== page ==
Authorities intensified their crackdown on the independent Serb media with an almost daily barrage of attacks on press freedoms in the first few months of 2000. An unprecedented wave of attacks on newspapers and broadcast stations throughout the country followed vitriolic remarks against the press made by Serbian deputy prime minister Vojislav Seselj in February. Radio and television stations were closed and equipment destroyed or damaged. Newsrooms were raided, and newspaper publishers prosecuted and fined huge sums. Several independent and opposition media organizations were shut down under Serbia's notorious Information Law. Many more face closure as a result of Milosevic's ongoing effort to silence all opposition voices.

Jiang Zemin, president of China.

China's abysmal press freedom record is getting worse. The government maintains total control over all domestic media and disregards international norms of free expression. At the start of the year, 18 Chinese journalists were in jail, six of them convicted in 1999 because of their use of the Internet. Now, even as Jiang edges China toward fuller participation in the global high-tech economy, he continues to use his country's secret police to monitor the Internet. Under new regulations issued this year, anyone found guilty of transmitting ill-defined "state secrets" online can be jailed.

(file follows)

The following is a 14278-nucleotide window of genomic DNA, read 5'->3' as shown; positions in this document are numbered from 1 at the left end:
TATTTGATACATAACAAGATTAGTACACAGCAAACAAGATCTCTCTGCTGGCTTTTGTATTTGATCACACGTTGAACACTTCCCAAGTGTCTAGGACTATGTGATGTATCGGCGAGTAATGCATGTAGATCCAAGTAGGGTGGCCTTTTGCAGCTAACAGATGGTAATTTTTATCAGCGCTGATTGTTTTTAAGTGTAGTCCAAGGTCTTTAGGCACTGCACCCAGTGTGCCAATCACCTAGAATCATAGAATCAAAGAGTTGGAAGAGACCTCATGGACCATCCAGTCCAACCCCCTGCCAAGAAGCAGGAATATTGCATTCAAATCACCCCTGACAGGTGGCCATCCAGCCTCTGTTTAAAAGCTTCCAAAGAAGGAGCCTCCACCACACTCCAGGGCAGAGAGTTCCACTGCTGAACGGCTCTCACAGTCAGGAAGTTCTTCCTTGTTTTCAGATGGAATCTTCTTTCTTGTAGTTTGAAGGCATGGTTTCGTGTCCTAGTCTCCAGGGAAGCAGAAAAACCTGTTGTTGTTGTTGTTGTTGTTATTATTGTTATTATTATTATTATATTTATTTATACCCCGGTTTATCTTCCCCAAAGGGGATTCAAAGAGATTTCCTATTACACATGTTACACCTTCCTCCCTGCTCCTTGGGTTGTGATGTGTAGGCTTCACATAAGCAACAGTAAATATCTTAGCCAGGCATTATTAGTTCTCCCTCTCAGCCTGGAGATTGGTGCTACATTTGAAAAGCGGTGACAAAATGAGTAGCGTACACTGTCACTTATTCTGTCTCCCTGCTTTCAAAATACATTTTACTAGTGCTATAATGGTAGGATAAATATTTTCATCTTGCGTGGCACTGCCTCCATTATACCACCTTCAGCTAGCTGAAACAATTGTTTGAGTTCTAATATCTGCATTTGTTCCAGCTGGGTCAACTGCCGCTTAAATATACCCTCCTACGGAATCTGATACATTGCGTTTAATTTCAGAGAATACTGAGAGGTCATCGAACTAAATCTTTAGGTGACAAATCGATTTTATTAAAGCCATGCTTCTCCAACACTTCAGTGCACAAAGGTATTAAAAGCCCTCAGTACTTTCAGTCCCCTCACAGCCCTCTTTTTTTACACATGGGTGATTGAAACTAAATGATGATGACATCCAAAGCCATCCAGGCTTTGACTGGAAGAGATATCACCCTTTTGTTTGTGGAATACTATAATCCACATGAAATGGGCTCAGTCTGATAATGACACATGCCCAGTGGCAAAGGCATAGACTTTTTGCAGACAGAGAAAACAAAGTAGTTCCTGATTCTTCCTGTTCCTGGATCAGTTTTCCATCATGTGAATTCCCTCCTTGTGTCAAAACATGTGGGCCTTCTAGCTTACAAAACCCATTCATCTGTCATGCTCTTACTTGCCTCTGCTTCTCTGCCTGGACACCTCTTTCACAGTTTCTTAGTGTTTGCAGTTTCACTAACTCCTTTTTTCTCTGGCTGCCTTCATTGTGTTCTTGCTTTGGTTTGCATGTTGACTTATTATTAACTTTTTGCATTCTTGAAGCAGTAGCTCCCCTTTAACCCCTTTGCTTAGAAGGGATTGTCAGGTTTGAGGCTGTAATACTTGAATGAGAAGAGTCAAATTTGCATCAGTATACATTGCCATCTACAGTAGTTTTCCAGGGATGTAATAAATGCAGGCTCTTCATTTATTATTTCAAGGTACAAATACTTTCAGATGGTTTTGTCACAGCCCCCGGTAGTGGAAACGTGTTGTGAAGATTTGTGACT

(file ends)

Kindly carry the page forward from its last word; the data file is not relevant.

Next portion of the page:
Zine al-Abdine Ben Ali, president of Tunisia.

During 12 years of authoritarian rule, Ben Ali has brought Tunisia's press to its knees with newspaper closures, the prosecution of reporters, economic pressures against publications, and intimidation by security forces. In recent years, the few journalists who dared to defy authorities have been subjected to swift retribution: they have been dismissed from their jobs and denied accreditation; they have been put under police surveillance, had their telephone lines cut, or been prevented from leaving the country. Meanwhile, Ben Ali's propaganda machine shamelessly attempts to portray the strongman as a brave defender of democracy.